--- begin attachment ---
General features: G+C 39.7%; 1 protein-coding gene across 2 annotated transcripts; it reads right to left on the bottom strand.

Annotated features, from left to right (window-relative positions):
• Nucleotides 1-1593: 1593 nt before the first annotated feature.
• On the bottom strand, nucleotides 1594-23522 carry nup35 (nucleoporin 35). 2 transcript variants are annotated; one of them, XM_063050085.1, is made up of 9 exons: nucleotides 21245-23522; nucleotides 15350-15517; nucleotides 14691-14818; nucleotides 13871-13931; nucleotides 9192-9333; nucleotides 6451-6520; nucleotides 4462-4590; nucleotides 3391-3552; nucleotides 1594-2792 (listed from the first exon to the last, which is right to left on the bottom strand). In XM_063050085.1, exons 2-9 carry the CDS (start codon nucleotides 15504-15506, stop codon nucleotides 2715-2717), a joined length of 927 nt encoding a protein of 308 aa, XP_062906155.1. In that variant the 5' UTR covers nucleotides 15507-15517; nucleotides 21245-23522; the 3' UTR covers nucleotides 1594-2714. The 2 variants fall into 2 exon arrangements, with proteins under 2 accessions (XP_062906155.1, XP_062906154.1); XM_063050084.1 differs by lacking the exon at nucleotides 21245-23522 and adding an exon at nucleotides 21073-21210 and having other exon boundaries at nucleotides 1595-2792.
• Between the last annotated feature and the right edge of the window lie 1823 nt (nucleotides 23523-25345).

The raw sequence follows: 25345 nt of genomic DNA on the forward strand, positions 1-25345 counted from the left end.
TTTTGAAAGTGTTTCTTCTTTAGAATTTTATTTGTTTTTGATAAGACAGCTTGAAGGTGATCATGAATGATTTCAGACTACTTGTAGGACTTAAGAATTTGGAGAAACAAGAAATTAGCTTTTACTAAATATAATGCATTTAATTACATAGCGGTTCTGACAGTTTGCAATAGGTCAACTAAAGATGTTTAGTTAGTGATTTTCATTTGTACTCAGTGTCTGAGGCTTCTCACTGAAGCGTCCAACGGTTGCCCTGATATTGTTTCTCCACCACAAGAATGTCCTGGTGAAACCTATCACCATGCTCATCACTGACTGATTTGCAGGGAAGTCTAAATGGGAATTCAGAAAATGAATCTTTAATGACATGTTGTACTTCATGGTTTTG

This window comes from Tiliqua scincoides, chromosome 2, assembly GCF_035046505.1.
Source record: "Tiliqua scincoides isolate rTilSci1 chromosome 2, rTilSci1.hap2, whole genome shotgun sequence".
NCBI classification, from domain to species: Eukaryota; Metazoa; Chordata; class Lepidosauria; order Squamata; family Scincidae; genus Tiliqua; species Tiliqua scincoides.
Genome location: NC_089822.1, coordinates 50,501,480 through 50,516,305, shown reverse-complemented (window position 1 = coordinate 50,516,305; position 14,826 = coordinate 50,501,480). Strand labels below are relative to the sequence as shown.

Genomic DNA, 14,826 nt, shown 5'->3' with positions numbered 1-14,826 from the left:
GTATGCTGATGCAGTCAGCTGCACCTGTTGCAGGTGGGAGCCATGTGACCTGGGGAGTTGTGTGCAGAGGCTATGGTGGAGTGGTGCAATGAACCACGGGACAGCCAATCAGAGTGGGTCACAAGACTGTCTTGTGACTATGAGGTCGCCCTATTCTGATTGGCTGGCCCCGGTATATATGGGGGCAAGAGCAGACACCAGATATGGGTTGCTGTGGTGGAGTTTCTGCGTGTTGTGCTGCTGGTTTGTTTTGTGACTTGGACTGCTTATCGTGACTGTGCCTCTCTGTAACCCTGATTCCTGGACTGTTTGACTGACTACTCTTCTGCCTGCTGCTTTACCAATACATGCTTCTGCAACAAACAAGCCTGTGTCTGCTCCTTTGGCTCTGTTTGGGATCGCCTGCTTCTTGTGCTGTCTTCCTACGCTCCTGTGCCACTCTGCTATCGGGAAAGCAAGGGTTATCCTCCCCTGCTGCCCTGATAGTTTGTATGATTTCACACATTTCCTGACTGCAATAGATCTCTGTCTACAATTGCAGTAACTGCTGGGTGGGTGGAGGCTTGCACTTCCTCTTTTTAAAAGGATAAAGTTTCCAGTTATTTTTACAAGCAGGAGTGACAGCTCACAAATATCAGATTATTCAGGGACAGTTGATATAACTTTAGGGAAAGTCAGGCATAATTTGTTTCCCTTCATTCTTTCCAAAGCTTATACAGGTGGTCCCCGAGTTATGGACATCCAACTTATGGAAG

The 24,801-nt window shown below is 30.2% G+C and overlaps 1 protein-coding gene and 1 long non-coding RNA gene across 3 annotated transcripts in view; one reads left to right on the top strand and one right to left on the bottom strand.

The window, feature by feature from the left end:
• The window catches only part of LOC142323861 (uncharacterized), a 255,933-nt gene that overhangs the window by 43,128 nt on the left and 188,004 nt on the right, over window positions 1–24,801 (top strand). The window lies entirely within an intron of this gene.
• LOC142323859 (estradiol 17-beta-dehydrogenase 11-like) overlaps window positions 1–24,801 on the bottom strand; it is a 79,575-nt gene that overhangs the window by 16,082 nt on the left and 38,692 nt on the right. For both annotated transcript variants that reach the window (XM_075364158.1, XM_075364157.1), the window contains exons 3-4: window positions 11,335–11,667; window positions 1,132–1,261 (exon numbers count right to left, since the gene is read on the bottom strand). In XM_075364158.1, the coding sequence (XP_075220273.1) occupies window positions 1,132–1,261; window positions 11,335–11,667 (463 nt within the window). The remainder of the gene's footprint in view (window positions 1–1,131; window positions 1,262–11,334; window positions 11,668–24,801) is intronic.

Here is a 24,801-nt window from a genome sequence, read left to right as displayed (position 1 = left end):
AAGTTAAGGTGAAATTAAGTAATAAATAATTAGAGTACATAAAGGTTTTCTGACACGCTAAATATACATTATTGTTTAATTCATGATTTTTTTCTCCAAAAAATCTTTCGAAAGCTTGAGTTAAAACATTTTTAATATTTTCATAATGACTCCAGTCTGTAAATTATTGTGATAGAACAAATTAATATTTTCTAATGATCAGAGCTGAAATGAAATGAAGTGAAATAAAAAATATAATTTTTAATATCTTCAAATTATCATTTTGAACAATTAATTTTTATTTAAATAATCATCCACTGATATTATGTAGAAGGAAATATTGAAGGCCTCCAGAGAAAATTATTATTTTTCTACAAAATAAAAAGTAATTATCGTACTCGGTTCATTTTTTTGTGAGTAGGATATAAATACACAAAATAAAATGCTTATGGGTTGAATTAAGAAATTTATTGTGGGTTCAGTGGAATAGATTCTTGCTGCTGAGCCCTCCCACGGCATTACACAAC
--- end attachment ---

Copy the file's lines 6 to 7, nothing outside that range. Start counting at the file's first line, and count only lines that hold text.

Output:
The raw sequence follows: 25345 nt of genomic DNA on the forward strand, positions 1-25345 counted from the left end.
TTTTGAAAGTGTTTCTTCTTTAGAATTTTATTTGTTTTTGATAAGACAGCTTGAAGGTGATCATGAATGATTTCAGACTACTTGTAGGACTTAAGAATTTGGAGAAACAAGAAATTAGCTTTTACTAAATATAATGCATTTAATTACATAGCGGTTCTGACAGTTTGCAATAGGTCAACTAAAGATGTTTAGTTAGTGATTTTCATTTGTACTCAGTGTCTGAGGCTTCTCACTGAAGCGTCCAACGGTTGCCCTGATATTGTTTCTCCACCACAAGAATGTCCTGGTGAAACCTATCACCATGCTCATCACTGACTGATTTGCAGGGAAGTCTAAATGGGAATTCAGAAAATGAATCTTTAATGACATGTTGTACTTCATGGTTTTG